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dementia, older adults, pain management



  1. Elliott, Amanda Floetke
  2. Horgas, Ann L.


Background: Analgesic trials have been advocated as a means to reduce pain in persons with dementia (PWDs), but few systematic studies have been reported.


Objectives: The aims of this study were to assess the feasibility of conducting a repeated-measures study of pain in PWDs and to investigate the effect of the scheduled dosing of acetaminophen in reducing observable pain behaviors in community-dwelling PWDs.


Methods: A within-subjects ABAB withdrawal design was utilized in this pilot study, with data collected daily for 24 days. Two baseline (nontreatment) phases were alternated with two treatment phases to examine the effects of scheduled extended-release acetaminophen (1.3 g every 8 hr) in reducing pain-related behaviors. The sample consisted of 3 participants (2 women; mean age = 85 years; mean Mini-Mental State Examination score = 11.7) with osteoarthritis. Pain behaviors were measured during a daily, videotaped activity-based protocol designed to elicit pain.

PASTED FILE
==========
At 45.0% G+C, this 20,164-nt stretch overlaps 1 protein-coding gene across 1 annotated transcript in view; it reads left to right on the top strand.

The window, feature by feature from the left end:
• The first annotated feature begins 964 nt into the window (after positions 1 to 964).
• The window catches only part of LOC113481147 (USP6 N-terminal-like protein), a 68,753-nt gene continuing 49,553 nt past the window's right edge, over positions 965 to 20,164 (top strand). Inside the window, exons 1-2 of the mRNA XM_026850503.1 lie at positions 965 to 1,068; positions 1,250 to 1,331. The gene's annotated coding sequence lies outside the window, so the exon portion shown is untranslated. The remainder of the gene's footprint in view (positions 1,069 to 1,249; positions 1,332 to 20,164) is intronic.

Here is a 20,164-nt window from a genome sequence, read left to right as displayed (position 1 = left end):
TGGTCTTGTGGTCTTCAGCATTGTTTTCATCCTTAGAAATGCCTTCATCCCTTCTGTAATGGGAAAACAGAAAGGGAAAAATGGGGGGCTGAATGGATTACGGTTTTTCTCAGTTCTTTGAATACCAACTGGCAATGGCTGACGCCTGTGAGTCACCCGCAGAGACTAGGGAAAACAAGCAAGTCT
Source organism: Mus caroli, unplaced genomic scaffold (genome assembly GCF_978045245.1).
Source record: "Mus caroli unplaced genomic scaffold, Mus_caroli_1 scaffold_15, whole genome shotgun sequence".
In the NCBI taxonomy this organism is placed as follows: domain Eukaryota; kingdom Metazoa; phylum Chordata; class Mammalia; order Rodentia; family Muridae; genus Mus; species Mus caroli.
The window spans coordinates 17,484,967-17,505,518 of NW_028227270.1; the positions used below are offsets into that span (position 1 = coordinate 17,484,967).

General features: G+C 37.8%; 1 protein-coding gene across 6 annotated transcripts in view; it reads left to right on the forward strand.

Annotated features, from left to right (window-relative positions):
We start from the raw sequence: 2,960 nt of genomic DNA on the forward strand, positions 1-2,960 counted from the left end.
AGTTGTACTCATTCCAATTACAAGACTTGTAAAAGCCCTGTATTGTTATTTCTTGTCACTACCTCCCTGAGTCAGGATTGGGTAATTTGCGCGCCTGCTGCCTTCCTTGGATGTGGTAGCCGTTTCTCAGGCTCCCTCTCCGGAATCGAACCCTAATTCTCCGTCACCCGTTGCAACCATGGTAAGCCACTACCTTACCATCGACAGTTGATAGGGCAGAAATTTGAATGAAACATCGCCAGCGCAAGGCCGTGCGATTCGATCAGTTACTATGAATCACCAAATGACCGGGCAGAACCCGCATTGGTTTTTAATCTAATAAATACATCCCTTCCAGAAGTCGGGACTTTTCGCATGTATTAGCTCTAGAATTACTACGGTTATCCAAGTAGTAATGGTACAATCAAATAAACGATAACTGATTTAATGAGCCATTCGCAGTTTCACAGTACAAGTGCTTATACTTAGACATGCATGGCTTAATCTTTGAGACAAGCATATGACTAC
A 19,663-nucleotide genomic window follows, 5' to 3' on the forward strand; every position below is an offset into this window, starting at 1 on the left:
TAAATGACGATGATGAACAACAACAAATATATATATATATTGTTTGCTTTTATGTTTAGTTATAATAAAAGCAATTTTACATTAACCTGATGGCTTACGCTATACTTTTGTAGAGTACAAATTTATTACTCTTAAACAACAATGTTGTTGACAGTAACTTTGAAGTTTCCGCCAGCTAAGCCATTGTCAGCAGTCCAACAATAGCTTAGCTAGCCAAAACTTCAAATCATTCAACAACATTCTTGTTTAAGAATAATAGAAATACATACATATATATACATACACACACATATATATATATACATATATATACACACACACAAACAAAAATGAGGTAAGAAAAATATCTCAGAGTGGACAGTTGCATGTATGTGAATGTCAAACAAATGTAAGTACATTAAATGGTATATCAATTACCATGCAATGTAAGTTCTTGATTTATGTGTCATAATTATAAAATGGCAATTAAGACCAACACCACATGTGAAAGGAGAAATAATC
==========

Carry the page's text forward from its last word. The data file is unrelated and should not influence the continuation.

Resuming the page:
Results: The results indicate that it is possible to conduct this type of intensive, daily pain investigation in community-dwelling older adults with moderate to severe dementia. Behavioral indicators of pain varied daily and in response to treatment. During treatment phases, pain behaviors decreased in both frequency and duration relative to the control and baseline phases and increased when treatment was withdrawn.


Discussion: Acetaminophen use reduced pain behaviors associated with musculoskeletal pain in this sample of PWDs. This provides preliminary evidence that acetaminophen is an effective pain reliever for this population. In addition, the study supports the use of a within-subjects design to examine daily variability in pain behaviors and to demonstrate treatment effects in PWDs.